By Robert Scott
All writers in Op Ed are here to inform and acknowledge issues of importance to our communities, however these writings represent the views and opinions of the authors and not necessarily of The Advertiser.
Those of you who read last week’s Advertiser may remember there was a short paragraph where my column usually is found on Page 3, saying I was out of town and planned to read John Steinbeck’s 1960 classic work, “Travels With Charley In Search of America.” Well, I read it. Or, rather, Belle and I listened to it courtesy of Amazon, my cell phone, and my new car, which together make such vicarious adventures easy. Belle, by the way, is my 60-pound dalmatian mix, and she turns out to be an excellent traveler. Steinbeck’s book was particularly appropriate for Belle and me. We were on a five-day trial trip to see how things would work out for our travelling together across country and back, visiting people and places along the way in a way like John Steinbeck and his full-sized poodle Charley.
John Steinbeck is a captivating author, and I would recommend any of his books to anyone who enjoys reading (or listening, in my case). Earlier in his career he wrote about the depression era American experience in such works as “East of Eden,” “Of Mice and Men,” and “The Grapes of Wrath.” “Travels with Charley” was written well after those works and after he was a famous author who had moved from his native California to a well-heeled suburb of New York City. Part of his charm in that last book was his effort to remain anonymous in his travels, something that turned out to be unnecessary as most of the people he encountered and wrote about were not among the best read of Americans. If only I could write half as well as John Steinbeck, then a series of my own on “Travels with Belle” would be a compelling read. Nevertheless, I think I’ll give it a try, courtesy of these columns in The Edgefield Advertiser.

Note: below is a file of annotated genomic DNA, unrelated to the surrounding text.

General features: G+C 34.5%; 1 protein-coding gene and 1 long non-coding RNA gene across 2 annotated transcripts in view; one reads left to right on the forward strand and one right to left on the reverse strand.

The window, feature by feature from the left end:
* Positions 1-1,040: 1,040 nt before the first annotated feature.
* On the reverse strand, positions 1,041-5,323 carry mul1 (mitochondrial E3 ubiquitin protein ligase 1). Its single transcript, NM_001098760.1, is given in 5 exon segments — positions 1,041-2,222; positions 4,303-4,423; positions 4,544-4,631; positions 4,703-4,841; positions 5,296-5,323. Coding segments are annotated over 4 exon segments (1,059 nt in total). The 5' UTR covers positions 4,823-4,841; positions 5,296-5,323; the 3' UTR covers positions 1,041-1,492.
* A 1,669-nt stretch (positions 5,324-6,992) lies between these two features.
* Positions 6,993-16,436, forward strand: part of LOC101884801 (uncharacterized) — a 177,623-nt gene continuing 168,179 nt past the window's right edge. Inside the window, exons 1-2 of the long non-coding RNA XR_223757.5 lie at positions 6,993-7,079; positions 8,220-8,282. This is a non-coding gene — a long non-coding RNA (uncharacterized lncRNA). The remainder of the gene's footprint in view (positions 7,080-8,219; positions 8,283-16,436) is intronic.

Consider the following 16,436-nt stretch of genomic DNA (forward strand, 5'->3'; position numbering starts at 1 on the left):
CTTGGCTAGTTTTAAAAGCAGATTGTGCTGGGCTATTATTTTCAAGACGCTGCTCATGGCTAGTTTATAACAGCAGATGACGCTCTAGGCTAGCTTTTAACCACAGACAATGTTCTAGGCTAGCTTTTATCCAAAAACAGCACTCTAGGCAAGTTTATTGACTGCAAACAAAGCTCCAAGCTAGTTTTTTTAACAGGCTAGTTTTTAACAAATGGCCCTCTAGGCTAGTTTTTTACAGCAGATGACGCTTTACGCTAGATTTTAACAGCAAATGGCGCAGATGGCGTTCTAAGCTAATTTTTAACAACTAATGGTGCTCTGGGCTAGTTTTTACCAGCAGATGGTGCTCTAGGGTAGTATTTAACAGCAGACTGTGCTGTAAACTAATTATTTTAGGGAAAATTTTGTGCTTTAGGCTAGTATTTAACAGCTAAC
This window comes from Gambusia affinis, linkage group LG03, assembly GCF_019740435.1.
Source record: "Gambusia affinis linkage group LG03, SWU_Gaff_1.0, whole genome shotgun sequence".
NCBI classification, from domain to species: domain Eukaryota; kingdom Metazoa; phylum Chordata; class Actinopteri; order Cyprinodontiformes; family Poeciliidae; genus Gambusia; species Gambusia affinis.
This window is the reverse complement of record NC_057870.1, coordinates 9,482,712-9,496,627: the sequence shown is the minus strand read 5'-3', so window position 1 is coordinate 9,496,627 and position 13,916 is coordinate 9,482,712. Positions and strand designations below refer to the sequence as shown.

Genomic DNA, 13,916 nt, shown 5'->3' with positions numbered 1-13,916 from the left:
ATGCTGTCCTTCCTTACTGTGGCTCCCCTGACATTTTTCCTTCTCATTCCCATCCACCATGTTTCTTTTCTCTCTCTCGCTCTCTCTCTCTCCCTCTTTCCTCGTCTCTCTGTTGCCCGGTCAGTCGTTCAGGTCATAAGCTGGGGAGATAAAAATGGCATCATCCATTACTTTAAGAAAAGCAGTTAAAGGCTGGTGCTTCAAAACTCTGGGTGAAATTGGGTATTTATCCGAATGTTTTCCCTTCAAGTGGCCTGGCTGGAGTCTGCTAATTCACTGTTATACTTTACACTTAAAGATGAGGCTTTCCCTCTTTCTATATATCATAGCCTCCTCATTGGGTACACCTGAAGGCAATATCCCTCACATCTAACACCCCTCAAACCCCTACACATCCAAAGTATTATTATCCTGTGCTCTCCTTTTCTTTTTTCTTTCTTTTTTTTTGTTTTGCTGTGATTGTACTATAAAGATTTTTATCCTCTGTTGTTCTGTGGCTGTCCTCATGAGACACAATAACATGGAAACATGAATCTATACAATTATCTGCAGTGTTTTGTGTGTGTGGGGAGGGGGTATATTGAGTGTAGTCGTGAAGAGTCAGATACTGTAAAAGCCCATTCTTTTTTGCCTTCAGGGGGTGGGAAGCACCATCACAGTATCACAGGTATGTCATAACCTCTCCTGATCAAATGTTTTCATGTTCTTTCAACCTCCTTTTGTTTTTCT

Belle’s and my trial run trip was to Atlanta (I sweated through a Braves game – they lost badly — while she waited patiently in our air-conditioned motel room) and then to visit several of my in-lawsin Tennessee. Everybody was more than welcoming to both of us and we enjoyed their company, but in the back of my mind was that this is COVID Year Two and hardly anybody in Atlanta or Tennessee was wearing a face mask. So, I signed myself up for a “rapid test” once I returned home – that was very easy, by the way – and within two hours had the results: negative, no virus detected. I had rolled the dice and they did not come up snake eyes – this time. I will need to be more careful on our longer trip, and I plan nevertheless to get one of those rapid tests after any bouts of dice-rolling along the way.
Belle and I will be headed out “In Search of America” some 60 years after Charley and John, and we plan to spend time along the way in Denver, in the great National Parks in Wyoming, and in the Pacific Northwest. There will be a side trip to British Columbia, and my brother Ralph will be joining us for those parts of the trip before he flies home from Seattle. The return trip will include Los Angeles, a couple of days in Phoenix with my old college roommate, and couple of days in Texas with a niece and her family. How much of America we’ll find, I’m not yet sure; but there should be plenty to write about and to share with readers of this column back home in Edgefield County. And I’ll try to include Belle’s perspective on things, too; her daily cycle of eating, sleeping, and having fun even when on the road provides a viewpoint that would serve many of us well!